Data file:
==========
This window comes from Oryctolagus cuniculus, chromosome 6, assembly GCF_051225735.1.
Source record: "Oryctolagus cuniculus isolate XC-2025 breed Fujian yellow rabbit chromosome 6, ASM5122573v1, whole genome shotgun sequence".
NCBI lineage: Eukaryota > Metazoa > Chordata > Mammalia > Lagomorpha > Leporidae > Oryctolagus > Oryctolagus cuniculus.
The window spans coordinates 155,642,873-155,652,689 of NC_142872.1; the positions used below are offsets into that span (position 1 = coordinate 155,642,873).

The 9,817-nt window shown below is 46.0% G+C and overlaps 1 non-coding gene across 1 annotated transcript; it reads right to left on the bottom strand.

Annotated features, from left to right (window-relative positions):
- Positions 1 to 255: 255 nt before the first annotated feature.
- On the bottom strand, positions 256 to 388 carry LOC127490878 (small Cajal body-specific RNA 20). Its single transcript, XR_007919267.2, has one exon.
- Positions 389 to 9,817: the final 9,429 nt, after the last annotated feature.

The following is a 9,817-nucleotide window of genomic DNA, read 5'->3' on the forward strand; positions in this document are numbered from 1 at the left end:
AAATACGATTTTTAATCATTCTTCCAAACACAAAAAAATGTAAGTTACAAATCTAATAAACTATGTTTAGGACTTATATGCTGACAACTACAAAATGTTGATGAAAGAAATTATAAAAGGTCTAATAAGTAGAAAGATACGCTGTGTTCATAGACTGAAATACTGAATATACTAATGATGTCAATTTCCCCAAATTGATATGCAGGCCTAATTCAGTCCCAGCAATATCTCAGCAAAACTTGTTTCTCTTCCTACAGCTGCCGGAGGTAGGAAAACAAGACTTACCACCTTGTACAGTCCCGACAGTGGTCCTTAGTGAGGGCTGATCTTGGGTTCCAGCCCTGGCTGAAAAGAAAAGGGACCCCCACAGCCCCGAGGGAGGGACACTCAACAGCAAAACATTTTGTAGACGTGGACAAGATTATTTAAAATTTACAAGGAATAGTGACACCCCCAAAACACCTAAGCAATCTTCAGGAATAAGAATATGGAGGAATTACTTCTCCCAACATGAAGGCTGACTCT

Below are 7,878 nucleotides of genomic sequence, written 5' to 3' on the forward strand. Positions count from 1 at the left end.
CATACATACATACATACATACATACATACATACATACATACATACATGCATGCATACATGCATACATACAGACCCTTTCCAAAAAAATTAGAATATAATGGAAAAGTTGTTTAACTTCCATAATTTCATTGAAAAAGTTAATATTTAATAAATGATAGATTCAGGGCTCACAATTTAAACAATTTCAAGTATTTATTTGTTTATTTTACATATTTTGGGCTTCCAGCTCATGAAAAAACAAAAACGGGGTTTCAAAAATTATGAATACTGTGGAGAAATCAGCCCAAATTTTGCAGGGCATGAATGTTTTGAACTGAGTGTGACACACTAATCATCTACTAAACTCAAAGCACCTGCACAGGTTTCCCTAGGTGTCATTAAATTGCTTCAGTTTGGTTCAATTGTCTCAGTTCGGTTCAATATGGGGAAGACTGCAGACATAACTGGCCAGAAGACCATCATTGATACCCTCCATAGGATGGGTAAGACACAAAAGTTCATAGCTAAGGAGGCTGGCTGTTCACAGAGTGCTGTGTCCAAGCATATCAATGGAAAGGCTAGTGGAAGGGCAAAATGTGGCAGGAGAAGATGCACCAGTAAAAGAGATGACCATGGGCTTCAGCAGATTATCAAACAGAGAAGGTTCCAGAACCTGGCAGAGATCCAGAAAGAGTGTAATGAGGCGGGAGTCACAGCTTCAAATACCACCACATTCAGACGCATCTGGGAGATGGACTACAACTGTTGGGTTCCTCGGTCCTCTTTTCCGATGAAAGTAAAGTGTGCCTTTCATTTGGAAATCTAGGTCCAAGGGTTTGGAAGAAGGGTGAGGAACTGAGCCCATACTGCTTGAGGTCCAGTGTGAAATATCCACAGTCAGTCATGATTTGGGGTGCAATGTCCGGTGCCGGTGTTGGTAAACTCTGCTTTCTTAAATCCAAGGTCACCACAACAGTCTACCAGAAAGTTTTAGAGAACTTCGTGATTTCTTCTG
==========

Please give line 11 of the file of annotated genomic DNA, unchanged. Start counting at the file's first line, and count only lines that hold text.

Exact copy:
AAATACGATTTTTAATCATTCTTCCAAACACAAAAAAATGTAAGTTACAAATCTAATAAACTATGTTTAGGACTTATATGCTGACAACTACAAAATGTTGATGAAAGAAATTATAAAAGGTCTAATAAGTAGAAAGATACGCTGTGTTCATAGACTGAAATACTGAATATACTAATGATGTCAATTTCCCCAAATTGATATGCAGGCCTAATTCAGTCCCAGCAATATCTCAGCAAAACTTGTTTCTCTTCCTACAGCTGCCGGAGGTAGGAAAACAAGACTTACCACCTTGTACAGTCCCGACAGTGGTCCTTAGTGAGGGCTGATCTTGGGTTCCAGCCCTGGCTGAAAAGAAAAGGGACCCCCACAGCCCCGAGGGAGGGACACTCAACAGCAAAACATTTTGTAGACGTGGACAAGATTATTTAAAATTTACAAGGAATAGTGACACCCCCAAAACACCTAAGCAATCTTCAGGAATAAGAATATGGAGGAATTACTTCTCCCAACATGAAGGCTGACTCT